What’s a Safety Halo? And Can it Help Build Your Brand?

Capitalizing on Your Investment, Featured
May 23/2017 Published by:

If someone were to ask you what is Coca-Cola Co.’s single biggest asset, and you say it’s the company’s brand, you’d be correct. Coca-Cola’s brand is worth $58.5 billion, more than the company’s $41.9 billion revenue for all of 2016, according to Forbes’ list of 100 companies with the world’s most valuable brands. In fact, 33 of those 100 companies have brands that are worth more than their annual revenue in 2016.

But what is brand equity? And why can something so intangible be worth billions of dollars?

David Aaker, a professor emeritus of the University of California at Berkeley’s Haas School of Business whose early research frames much of today’s thinking about the topic, defines brand equity as having four dimensions: loyalty, perceived quality, awareness and associations. In other words, strong brand equity inspires customer loyalty, puts your company on customers’ short-lists of go-to vendors, attracts employees, and brings to mind positive attributes.

Denise Lee Yohn

Brand equity is worth building because it can bring repeat business and new customers, improve the value of the company, and generate higher profits if a company can leverage its brand to command a price premium. Kellogg’s, for example, can charge higher prices for its breakfast cereals than nearly identical but generic versions because of its brand.

“In areas where there’s a lot of competition, such as transportation, you want people to consider you and, ultimately, pick you,” said Denise Lee Yohn, consultant and author of the book What Great Brands Do. “You want your brand to stand out in ways other than price, because price is not a sustainable differentiator. There will always be someone who can undercut you.”

For transportation companies, there are two ways to build brand equity: good products and good practices.

A brand is like a bank account. Good products and practices let you make deposits into your account and grow your brand.”

On-time delivery and courteous drivers are two examples of good product and practice. There’s also a third driver of brand equity, one that’s gaining momentum across multiple sectors—good safety practices. Let’s say you are about to choose between two taxi cabs, both of equal year, make and model. The first cab has multiple dents and scrapes. The second has none. It’s likely you’d choose the one without the dings, because it suggests that its driver cares more about safety and is less collision-prone. Each ding is a withdrawal in the brand bank account. An undamaged car, on the other hand, confers a halo of safety that increases the value of the cab’s “brand account.”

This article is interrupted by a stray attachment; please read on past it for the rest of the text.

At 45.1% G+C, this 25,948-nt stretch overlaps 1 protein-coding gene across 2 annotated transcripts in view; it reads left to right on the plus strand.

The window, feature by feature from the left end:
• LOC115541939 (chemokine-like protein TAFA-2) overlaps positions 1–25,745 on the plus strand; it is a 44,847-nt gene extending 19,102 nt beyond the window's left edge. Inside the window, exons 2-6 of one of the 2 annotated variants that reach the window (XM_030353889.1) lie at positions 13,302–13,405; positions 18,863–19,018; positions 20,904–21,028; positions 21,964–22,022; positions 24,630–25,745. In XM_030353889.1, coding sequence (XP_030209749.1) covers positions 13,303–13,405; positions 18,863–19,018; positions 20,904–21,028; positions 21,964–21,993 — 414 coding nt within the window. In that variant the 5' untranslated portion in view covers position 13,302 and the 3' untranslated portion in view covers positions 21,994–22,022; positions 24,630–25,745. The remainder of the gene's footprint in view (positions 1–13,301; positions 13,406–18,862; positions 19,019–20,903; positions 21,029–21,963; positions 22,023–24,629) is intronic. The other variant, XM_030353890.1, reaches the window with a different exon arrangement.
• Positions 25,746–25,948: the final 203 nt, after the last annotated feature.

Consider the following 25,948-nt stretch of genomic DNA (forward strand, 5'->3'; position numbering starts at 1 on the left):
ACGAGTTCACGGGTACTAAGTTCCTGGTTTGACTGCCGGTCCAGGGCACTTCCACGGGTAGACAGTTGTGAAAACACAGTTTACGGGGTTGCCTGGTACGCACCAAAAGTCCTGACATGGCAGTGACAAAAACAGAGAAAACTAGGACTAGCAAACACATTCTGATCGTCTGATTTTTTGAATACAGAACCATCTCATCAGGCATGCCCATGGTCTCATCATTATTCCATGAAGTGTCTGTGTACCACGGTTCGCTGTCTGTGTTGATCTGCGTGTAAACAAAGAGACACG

As with real bank accounts, it’s possible to go into the red with brand equity. Fatal accidents that land the company’s vehicle in the news can push its brand equity deep into the red. For Domino’s Pizza, safety ultimately outweighed the fast-delivery guarantee that drove the brand’s success in its early years. In 1993, Domino’s suspended its 30-minute delivery guarantee to encourage safer driving.

Today, it almost goes without saying that the ability to safely get products and people to their destinations is a valuable brand attribute. Grand Island Express takes it to another level, going so far as to put its Compliance, Safety, Accountability (CSA) score on the homepage of its website. The Nebraska company’s emphasis on safety is among the reasons the company has been selected several years in a row for the list of the country’s top 20 Best Fleets to Drive For by the Truckload Carriers Association and CarriersEdge.

Safety, expressed as the CSA score, is increasingly a factor when customers weigh multiple proposals for a big job. Think about a CSA score like a consumer credit score, but for safety instead of creditworthiness. Having a consistently good CSA score is akin to making a big deposit into your brand account.

Of course, safety is more than just a score. When considering who they will do business with, “customers are looking across the entire company and expecting them to have integrity across the board,” Yohn said. That means, if a company makes a stand on safety, it needs to demonstrate how it lives and breathes that core brand value as part of its culture and day-to-day practices.


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